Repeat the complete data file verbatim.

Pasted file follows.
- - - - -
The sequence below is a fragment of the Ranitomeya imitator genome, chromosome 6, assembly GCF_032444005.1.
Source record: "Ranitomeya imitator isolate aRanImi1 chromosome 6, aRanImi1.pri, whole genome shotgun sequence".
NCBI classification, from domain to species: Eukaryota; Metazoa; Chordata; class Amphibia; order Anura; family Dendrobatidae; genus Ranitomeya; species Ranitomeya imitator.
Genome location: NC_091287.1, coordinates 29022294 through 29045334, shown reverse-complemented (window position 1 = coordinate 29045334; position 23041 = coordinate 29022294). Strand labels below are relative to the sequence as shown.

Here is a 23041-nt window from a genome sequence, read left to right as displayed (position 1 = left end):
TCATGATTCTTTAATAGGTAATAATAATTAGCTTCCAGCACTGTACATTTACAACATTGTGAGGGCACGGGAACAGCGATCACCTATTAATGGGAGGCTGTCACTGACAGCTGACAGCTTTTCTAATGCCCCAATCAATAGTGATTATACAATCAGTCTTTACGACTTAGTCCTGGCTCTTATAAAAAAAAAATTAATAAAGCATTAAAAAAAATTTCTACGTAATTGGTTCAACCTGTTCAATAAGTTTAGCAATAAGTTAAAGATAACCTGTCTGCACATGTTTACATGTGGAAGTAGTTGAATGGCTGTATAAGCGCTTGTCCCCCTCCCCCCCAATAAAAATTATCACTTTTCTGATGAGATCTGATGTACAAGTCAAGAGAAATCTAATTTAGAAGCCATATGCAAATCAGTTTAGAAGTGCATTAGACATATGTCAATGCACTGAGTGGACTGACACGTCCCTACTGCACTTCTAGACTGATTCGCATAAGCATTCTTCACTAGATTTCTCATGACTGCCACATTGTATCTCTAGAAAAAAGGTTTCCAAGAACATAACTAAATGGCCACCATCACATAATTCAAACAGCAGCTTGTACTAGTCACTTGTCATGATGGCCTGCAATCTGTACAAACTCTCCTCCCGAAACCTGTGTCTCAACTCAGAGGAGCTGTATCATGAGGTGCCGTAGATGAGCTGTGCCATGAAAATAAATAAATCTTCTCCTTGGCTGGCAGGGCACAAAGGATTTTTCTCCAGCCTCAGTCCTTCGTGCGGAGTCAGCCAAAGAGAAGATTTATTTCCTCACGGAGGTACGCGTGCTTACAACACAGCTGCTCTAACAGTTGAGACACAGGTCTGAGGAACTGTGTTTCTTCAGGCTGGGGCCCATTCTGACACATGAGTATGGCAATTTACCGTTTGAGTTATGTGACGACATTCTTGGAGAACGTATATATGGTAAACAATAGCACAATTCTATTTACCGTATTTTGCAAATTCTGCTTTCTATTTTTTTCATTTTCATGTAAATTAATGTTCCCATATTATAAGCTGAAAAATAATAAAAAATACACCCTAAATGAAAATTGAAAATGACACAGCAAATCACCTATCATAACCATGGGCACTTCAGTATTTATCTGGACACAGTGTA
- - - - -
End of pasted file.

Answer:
The sequence below is a fragment of the Ranitomeya imitator genome, chromosome 6, assembly GCF_032444005.1.
Source record: "Ranitomeya imitator isolate aRanImi1 chromosome 6, aRanImi1.pri, whole genome shotgun sequence".
NCBI classification, from domain to species: Eukaryota; Metazoa; Chordata; class Amphibia; order Anura; family Dendrobatidae; genus Ranitomeya; species Ranitomeya imitator.
Genome location: NC_091287.1, coordinates 29022294 through 29045334, shown reverse-complemented (window position 1 = coordinate 29045334; position 23041 = coordinate 29022294). Strand labels below are relative to the sequence as shown.

Here is a 23041-nt window from a genome sequence, read left to right as displayed (position 1 = left end):
TCATGATTCTTTAATAGGTAATAATAATTAGCTTCCAGCACTGTACATTTACAACATTGTGAGGGCACGGGAACAGCGATCACCTATTAATGGGAGGCTGTCACTGACAGCTGACAGCTTTTCTAATGCCCCAATCAATAGTGATTATACAATCAGTCTTTACGACTTAGTCCTGGCTCTTATAAAAAAAAAATTAATAAAGCATTAAAAAAAATTTCTACGTAATTGGTTCAACCTGTTCAATAAGTTTAGCAATAAGTTAAAGATAACCTGTCTGCACATGTTTACATGTGGAAGTAGTTGAATGGCTGTATAAGCGCTTGTCCCCCTCCCCCCCAATAAAAATTATCACTTTTCTGATGAGATCTGATGTACAAGTCAAGAGAAATCTAATTTAGAAGCCATATGCAAATCAGTTTAGAAGTGCATTAGACATATGTCAATGCACTGAGTGGACTGACACGTCCCTACTGCACTTCTAGACTGATTCGCATAAGCATTCTTCACTAGATTTCTCATGACTGCCACATTGTATCTCTAGAAAAAAGGTTTCCAAGAACATAACTAAATGGCCACCATCACATAATTCAAACAGCAGCTTGTACTAGTCACTTGTCATGATGGCCTGCAATCTGTACAAACTCTCCTCCCGAAACCTGTGTCTCAACTCAGAGGAGCTGTATCATGAGGTGCCGTAGATGAGCTGTGCCATGAAAATAAATAAATCTTCTCCTTGGCTGGCAGGGCACAAAGGATTTTTCTCCAGCCTCAGTCCTTCGTGCGGAGTCAGCCAAAGAGAAGATTTATTTCCTCACGGAGGTACGCGTGCTTACAACACAGCTGCTCTAACAGTTGAGACACAGGTCTGAGGAACTGTGTTTCTTCAGGCTGGGGCCCATTCTGACACATGAGTATGGCAATTTACCGTTTGAGTTATGTGACGACATTCTTGGAGAACGTATATATGGTAAACAATAGCACAATTCTATTTACCGTATTTTGCAAATTCTGCTTTCTATTTTTTTCATTTTCATGTAAATTAATGTTCCCATATTATAAGCTGAAAAATAATAAAAAATACACCCTAAATGAAAATTGAAAATGACACAGCAAATCACCTATCATAACCATGGGCACTTCAGTATTTATCTGGACACAGTGTA